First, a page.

Bratz Rock Angelz (Game Boy Advance) - Review by Andrew
Because I haven't seen the DVD this game is based on, it seemed right to do a little research before I reviewed the game and it's fair to say BRATZ are everywhere! There are toys, games, stationery, posters and clothing. In fact there's just about everything you can imagine to tie-in with these four girls. It's no surprise then that the franchise has made its way onto the GBA. This isn't the first outing on Nintendo's handheld system either, only a couple of years ago Ubi Soft released a rather uninspired take on the girls' adventures. There's no doubting just how popular these characters are but does that make for an entertaining GBA title? Read on and see...
If you haven't caught the DVD then I'd better fill you in with the basics but please note this is from the press release. I don't actually speak like this. 'The girls with a passion for fashion, Yasmin, Chloe, Sasha and Jade, are taking self expression to a whole new level as they start their very own ''stylin' teen magazine''. Their first assignment: fly to exciting London and scoop a scorchin' rock concert! But when Burdine Maxwell, the seriously evil editor of rival Your Thing magazine and her evil twin interns, Kirstee and Kaycee, show up, their passes to the rock concert mysteriously disappear. The Bratz realize that the only way they can get into the concert is by becoming a rock band!'
This transfers to a game format similar in structure to The Sims although this is not only far simpler there's also much less freedom to wander around. The game is driven by an ever-changing task list. Complete one and another is added with most of them completed in the same area. There's little in the way of mystery so you won't have to endlessly search for clues or combine items in order to create something special. An icon marks everything you're required to do and the first task (which is cleaning) simply requires you to take a brush, visit the spots with an icon above then press 'A' to sweep. Almost everything else is done in this manner with 'simple' being the name of the game. Don't expect too much conversation from incidental characters either and if you chat to, say, someone on the same floor as the fashion magazine they'll repeatedly quote the same line. Mind you maybe people who work in fashion magazines are really like that. Who knows?
Once you're comfortable with the basics you can change character, which is essential because as the game progresses each of the girls has different tasks to carry out. It's also here where you get far more interesting tasks in the form of mini-games. These are all based on classics but with a definite BRATZ angle. One game where they have to make a necklace, for example, is clearly a version of snake but involves threading a variety of jewels whilst avoiding the parameters. In another you work in an Ice Cream Parlor where you must make sure that the correct order goes out whilst other simply allow you to show off your Skateboarding skills. There are rewards for all these and you are paid in the BRATZ currency known as Bling Bling. This can be traded for other things, such as more clothes or jewelry, down the line. Thankfully all these mini-games are available from the menu system once you have unlocked them in the main game giving much needed replay value to the whole package. On a final note it has a battery save but rather than being automatic you can save at any time but you must do it via the menu. I only mention this as no one likes to re-play levels simply because their power ran out.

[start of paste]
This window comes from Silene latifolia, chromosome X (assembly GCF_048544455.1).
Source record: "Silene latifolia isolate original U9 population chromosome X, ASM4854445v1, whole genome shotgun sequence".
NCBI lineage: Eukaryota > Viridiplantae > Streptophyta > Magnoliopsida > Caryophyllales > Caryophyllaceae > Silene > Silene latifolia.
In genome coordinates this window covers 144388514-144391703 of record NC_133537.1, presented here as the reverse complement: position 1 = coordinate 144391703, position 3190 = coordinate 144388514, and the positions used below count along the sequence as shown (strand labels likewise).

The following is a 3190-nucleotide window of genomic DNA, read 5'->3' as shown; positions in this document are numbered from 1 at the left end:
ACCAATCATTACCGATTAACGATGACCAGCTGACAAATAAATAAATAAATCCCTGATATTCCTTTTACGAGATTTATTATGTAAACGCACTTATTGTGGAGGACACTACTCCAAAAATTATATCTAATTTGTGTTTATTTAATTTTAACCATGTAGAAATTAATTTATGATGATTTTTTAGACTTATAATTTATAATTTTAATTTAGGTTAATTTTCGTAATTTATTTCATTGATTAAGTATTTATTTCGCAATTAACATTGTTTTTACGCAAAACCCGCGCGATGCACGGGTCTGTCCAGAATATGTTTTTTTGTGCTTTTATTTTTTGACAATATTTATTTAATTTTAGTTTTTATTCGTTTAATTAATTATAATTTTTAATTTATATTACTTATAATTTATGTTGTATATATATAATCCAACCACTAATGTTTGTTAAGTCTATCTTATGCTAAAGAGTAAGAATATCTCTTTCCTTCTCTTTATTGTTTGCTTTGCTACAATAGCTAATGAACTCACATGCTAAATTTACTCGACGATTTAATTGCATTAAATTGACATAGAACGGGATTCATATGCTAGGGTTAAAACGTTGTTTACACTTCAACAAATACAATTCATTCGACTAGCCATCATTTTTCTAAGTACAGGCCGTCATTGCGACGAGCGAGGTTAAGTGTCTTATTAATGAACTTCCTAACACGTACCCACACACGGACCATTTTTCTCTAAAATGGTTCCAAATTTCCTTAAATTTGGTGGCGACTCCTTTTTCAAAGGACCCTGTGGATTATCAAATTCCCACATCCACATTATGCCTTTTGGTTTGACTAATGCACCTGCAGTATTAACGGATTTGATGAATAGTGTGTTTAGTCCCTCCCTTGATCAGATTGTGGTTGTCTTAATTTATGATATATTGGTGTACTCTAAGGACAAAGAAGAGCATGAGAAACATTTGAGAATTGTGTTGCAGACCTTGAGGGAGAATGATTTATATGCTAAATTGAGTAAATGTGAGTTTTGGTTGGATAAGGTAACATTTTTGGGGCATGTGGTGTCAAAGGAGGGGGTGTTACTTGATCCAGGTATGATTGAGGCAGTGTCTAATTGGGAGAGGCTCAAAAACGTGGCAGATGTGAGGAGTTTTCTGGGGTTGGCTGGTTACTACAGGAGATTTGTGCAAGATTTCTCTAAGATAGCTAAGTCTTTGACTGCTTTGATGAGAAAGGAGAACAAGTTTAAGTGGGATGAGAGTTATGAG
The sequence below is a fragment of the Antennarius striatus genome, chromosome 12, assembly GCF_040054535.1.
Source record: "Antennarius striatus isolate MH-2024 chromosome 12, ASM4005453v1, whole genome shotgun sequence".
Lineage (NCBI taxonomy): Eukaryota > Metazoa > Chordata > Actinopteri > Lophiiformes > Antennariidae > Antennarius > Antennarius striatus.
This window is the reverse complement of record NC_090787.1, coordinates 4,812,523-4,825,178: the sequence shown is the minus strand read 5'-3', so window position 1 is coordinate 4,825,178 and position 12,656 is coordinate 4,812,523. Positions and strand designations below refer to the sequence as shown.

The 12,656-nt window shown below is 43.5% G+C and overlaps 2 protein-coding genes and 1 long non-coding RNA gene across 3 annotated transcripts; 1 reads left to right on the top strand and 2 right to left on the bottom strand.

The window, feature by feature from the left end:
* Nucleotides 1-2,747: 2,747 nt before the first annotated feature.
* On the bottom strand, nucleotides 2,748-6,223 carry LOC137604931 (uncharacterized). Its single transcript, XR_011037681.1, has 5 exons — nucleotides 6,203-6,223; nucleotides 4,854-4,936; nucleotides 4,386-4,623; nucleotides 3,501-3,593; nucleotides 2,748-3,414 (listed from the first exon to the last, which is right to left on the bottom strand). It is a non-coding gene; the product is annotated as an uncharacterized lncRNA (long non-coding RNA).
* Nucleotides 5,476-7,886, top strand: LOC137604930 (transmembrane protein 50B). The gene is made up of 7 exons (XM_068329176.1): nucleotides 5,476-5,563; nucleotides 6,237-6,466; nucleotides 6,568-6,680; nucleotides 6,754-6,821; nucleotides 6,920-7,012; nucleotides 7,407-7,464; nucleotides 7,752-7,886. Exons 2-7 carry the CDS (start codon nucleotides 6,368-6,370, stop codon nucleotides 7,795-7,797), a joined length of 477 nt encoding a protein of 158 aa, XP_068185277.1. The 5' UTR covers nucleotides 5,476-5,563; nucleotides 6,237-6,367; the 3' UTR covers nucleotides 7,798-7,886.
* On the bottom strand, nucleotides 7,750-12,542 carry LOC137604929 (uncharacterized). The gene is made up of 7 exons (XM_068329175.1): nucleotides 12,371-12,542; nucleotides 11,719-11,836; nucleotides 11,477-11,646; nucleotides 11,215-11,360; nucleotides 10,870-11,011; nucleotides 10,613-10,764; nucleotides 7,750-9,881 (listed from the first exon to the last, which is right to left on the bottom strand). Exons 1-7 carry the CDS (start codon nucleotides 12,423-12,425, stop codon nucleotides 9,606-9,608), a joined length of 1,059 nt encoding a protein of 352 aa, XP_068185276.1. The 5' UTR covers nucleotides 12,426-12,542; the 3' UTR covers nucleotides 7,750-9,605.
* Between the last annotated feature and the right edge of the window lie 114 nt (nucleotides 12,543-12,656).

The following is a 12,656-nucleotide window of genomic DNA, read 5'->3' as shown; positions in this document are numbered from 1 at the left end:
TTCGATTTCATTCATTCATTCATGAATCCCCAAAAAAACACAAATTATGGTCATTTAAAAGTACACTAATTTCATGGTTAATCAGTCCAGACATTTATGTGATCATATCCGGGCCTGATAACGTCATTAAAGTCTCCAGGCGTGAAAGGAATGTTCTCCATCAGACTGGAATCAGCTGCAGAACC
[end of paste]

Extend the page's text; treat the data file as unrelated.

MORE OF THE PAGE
Not only incredibly simple but also explained every step of the way and even the mini-games have instructions with them. My only minor gripe is with some of the collision detection where you'll occasionally have to enter a door four of five times before you actually come out the other side.
Visually BRATZ is simple but functional and the isometric viewpoint works very well for this style of game. The tiny characters are also well animated managing to convey a range of emotions and you can also change their clothes and hairstyles which is essential for parts of the game where you must go undercover. Constant links with the movie are also kept thanks to the generous number of cut-scenes, which help push the story along and give a much-needed break from the tasks.
As you'd expect there's no spoken dialogue from the movie and instead all the speech is done via on-screen text. Strangely though the developers don't even appear to have lifted any of the music from the big screen outing either even though the plot has music at its core so you'd expect at least a few tracks. Instead we get some generic, but also rather pleasing background music, which unlike much of GBA audio today doesn't have you reaching for the volume control.
Whether this game was good, bad or indifferent it's going to sell a huge number of copies. You only have to visit the official BRATZ board to get an idea of how fans feel about their four heroines. In fact it's actually quite good but as usual, with titles clearly aimed at young girls, I bowed down to the wisdom of my nieces who have enough BRATZ dolls and accessories to populate a small village. They both thoroughly enjoyed it, so clearly for at least one six year old and a somewhat older nine year old this game is a winner. From a design point of view it's a good mix too. The adventure framework, which doesn't continually try to lose its player, plus the added mini-games, will give hours of entertainment to young gamers. Overall it's refreshing to see a game aimed at girls, which has had a bit of thought behind it and, if my nieces are anything to go by, it also comes highly recommended by BRATZ fans.
Pro: Loads of Mini-Games.
Con: Maybe Too Simple for Older Girls.
Final score: 7.5
|Platform:||Game Boy Advance|
|Genre:||Adventure / Party Games|